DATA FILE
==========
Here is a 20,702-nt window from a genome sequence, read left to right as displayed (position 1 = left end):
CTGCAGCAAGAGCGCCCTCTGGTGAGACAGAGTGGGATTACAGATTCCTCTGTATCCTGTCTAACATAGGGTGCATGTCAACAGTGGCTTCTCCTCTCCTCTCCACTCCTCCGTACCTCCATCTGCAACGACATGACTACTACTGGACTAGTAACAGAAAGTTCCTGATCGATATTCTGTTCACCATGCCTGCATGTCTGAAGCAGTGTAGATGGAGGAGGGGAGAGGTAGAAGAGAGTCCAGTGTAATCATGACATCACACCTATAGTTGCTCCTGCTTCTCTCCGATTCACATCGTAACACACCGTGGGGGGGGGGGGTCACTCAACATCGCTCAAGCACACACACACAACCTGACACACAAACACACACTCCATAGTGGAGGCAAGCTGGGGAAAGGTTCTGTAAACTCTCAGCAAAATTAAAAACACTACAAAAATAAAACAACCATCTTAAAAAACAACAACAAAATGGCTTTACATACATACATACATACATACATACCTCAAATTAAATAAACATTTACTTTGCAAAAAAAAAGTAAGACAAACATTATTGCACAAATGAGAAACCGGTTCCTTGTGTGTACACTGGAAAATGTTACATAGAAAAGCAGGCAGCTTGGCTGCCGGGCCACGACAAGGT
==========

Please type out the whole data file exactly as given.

Here is a 20,702-nt window from a genome sequence, read left to right as displayed (position 1 = left end):
CTGCAGCAAGAGCGCCCTCTGGTGAGACAGAGTGGGATTACAGATTCCTCTGTATCCTGTCTAACATAGGGTGCATGTCAACAGTGGCTTCTCCTCTCCTCTCCACTCCTCCGTACCTCCATCTGCAACGACATGACTACTACTGGACTAGTAACAGAAAGTTCCTGATCGATATTCTGTTCACCATGCCTGCATGTCTGAAGCAGTGTAGATGGAGGAGGGGAGAGGTAGAAGAGAGTCCAGTGTAATCATGACATCACACCTATAGTTGCTCCTGCTTCTCTCCGATTCACATCGTAACACACCGTGGGGGGGGGGGGTCACTCAACATCGCTCAAGCACACACACACAACCTGACACACAAACACACACTCCATAGTGGAGGCAAGCTGGGGAAAGGTTCTGTAAACTCTCAGCAAAATTAAAAACACTACAAAAATAAAACAACCATCTTAAAAAACAACAACAAAATGGCTTTACATACATACATACATACATACATACCTCAAATTAAATAAACATTTACTTTGCAAAAAAAAAGTAAGACAAACATTATTGCACAAATGAGAAACCGGTTCCTTGTGTGTACACTGGAAAATGTTACATAGAAAAGCAGGCAGCTTGGCTGCCGGGCCACGACAAGGT